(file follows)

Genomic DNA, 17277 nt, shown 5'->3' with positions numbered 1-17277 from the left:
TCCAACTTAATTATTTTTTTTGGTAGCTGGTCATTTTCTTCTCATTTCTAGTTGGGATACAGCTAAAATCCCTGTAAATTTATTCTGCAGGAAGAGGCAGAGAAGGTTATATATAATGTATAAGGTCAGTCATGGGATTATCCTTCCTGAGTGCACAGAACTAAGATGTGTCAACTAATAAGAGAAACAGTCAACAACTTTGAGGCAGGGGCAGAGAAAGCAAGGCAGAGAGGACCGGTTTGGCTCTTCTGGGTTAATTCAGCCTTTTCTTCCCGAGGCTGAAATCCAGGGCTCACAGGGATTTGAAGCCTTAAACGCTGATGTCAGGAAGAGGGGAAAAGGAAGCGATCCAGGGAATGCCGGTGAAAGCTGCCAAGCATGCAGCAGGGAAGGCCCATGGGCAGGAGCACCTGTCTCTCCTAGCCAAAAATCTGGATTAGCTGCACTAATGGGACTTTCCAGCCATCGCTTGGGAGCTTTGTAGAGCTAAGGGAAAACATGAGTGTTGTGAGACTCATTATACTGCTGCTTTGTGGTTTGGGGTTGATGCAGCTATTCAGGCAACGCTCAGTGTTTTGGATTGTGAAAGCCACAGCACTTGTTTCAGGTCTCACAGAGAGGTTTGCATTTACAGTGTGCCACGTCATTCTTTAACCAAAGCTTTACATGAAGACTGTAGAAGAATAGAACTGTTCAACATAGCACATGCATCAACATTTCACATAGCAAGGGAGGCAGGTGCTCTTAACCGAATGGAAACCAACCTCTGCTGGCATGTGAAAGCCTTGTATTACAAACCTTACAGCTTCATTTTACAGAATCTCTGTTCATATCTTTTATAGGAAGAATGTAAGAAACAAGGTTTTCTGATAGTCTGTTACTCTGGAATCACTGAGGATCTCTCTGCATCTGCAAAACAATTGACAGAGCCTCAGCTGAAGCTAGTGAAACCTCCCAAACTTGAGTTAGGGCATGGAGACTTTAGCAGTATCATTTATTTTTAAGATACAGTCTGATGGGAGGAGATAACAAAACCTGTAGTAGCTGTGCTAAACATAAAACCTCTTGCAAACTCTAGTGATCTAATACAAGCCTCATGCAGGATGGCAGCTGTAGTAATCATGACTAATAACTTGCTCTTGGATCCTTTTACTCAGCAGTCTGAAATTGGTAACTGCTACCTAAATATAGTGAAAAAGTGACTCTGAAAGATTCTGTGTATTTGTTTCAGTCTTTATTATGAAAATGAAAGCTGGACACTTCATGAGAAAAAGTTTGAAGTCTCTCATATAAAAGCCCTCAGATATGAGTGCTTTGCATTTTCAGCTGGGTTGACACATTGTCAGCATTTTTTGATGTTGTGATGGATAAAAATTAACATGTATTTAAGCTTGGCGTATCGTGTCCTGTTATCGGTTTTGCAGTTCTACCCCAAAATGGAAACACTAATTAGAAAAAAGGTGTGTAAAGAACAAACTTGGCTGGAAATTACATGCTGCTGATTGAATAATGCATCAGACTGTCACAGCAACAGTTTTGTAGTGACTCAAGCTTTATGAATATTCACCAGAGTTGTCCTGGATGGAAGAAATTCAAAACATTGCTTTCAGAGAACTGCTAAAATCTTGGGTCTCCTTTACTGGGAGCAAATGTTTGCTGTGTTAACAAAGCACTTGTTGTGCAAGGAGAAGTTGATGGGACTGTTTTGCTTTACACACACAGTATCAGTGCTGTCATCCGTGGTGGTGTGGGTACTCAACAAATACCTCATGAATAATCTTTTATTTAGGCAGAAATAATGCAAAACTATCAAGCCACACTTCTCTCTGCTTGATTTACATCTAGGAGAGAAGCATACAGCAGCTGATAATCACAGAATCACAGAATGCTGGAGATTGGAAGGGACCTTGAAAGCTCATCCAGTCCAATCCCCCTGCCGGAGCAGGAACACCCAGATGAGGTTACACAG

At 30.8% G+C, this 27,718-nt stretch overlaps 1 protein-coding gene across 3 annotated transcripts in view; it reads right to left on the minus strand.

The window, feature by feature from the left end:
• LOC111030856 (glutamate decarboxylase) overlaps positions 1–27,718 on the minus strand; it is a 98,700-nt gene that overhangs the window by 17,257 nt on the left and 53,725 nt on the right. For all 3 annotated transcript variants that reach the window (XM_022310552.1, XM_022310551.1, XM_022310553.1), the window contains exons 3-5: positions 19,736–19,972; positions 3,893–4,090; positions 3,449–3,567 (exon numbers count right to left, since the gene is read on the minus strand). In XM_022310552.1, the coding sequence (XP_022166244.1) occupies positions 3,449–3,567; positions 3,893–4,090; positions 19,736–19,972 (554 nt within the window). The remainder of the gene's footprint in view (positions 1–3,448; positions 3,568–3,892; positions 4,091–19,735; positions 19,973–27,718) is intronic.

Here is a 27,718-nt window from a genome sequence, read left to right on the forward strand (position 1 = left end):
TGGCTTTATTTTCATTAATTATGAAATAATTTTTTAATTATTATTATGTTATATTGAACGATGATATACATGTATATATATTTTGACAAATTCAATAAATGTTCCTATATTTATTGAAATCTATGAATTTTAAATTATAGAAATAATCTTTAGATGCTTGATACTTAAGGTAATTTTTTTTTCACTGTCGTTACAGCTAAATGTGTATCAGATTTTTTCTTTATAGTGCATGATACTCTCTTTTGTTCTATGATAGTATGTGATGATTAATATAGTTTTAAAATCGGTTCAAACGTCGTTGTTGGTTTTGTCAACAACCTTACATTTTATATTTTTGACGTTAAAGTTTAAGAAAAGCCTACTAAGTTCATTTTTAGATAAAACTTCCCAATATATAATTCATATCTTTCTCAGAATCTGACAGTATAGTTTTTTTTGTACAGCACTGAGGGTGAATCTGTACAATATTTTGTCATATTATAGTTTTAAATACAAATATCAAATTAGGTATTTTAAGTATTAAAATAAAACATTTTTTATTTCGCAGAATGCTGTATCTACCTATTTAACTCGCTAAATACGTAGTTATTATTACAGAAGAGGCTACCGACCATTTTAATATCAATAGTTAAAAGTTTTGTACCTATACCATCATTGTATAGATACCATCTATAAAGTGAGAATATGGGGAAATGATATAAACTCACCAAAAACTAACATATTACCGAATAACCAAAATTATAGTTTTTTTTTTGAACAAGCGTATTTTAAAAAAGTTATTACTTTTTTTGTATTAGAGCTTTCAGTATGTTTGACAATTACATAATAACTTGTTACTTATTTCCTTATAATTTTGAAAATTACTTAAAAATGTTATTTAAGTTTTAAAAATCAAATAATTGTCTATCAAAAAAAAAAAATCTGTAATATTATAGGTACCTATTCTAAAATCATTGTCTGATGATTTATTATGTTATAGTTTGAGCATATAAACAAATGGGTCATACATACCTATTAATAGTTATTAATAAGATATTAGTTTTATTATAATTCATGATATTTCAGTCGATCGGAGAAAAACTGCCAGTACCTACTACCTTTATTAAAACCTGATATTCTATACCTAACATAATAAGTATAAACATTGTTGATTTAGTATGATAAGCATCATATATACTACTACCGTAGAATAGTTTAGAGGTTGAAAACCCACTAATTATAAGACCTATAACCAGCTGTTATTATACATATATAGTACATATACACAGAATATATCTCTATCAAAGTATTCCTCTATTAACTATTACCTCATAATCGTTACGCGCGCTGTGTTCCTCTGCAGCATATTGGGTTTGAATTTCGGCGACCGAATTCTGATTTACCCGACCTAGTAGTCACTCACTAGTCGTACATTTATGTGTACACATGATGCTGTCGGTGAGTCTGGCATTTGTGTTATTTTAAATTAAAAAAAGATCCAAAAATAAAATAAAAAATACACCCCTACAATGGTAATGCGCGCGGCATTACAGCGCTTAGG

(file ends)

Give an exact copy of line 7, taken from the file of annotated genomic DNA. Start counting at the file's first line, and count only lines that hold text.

TGGCTTTATTTTCATTAATTATGAAATAATTTTTTAATTATTATTATGTTATATTGAACGATGATATACATGTATATATATTTTGACAAATTCAATAAATGTTCCTATATTTATTGAAATCTATGAATTTTAAATTATAGAAATAATCTTTAGATGCTTGATACTTAAGGTAATTTTTTTTTCACTGTCGTTACAGCTAAATGTGTATCAGATTTTTTCTTTATAGTGCATGATACTCTCTTTTGTTCTATGATAGTATGTGATGATTAATATAGTTTTAAAATCGGTTCAAACGTCGTTGTTGGTTTTGTCAACAACCTTACATTTTATATTTTTGACGTTAAAGTTTAAGAAAAGCCTACTAAGTTCATTTTTAGATAAAACTTCCCAATATATAATTCATATCTTTCTCAGAATCTGACAGTATAGTTTTTTTTGTACAGCACTGAGGGTGAATCTGTACAATATTTTGTCATATTATAGTTTTAAATACAAATATCAAATTAGGTATTTTAAGTATTAAAATAAAACATTTTTTATTTCGCAGAATGCTGTATCTACCTATTTAACTCGCTAAATACGTAGTTATTATTACAGAAGAGGCTACCGACCATTTTAATATCAATAGTTAAAAGTTTTGTACCTATACCATCATTGTATAGATACCATCTATAAAGTGAGAATATGGGGAAATGATATAAACTCACCAAAAACTAACATATTACCGAATAACCAAAATTATAGTTTTTTTTTTGAACAAGCGTATTTTAAAAAAGTTATTACTTTTTTTGTATTAGAGCTTTCAGTATGTTTGACAATTACATAATAACTTGTTACTTATTTCCTTATAATTTTGAAAATTACTTAAAAATGTTATTTAAGTTTTAAAAATCAAATAATTGTCTATCAAAAAAAAAAAATCTGTAATATTATAGGTACCTATTCTAAAATCATTGTCTGATGATTTATTATGTTATAGTTTGAGCATATAAACAAATGGGTCATACATACCTATTAATAGTTATTAATAAGATATTAGTTTTATTATAATTCATGATATTTCAGTCGATCGGAGAAAAACTGCCAGTACCTACTACCTTTATTAAAACCTGATATTCTATACCTAACATAATAAGTATAAACATTGTTGATTTAGTATGATAAGCATCATATATACTACTACCGTAGAATAGTTTAGAGGTTGAAAACCCACTAATTATAAGACCTATAACCAGCTGTTATTATACATATATAGTACATATACACAGAATATATCTCTATCAAAGTATTCCTCTATTAACTATTACCTCATAATCGTTACGCGCGCTGTGTTCCTCTGCAGCATATTGGGTTTGAATTTCGGCGACCGAATTCTGATTTACCCGACCTAGTAGTCACTCACTAGTCGTACATTTATGTGTACACATGATGCTGTCGGTGAGTCTGGCATTTGTGTTATTTTAAATTAAAAAAAGATCCAAAAATAAAATAAAAAATACACCCCTACAATGGTAATGCGCGCGGCATTACAGCGCTTAGG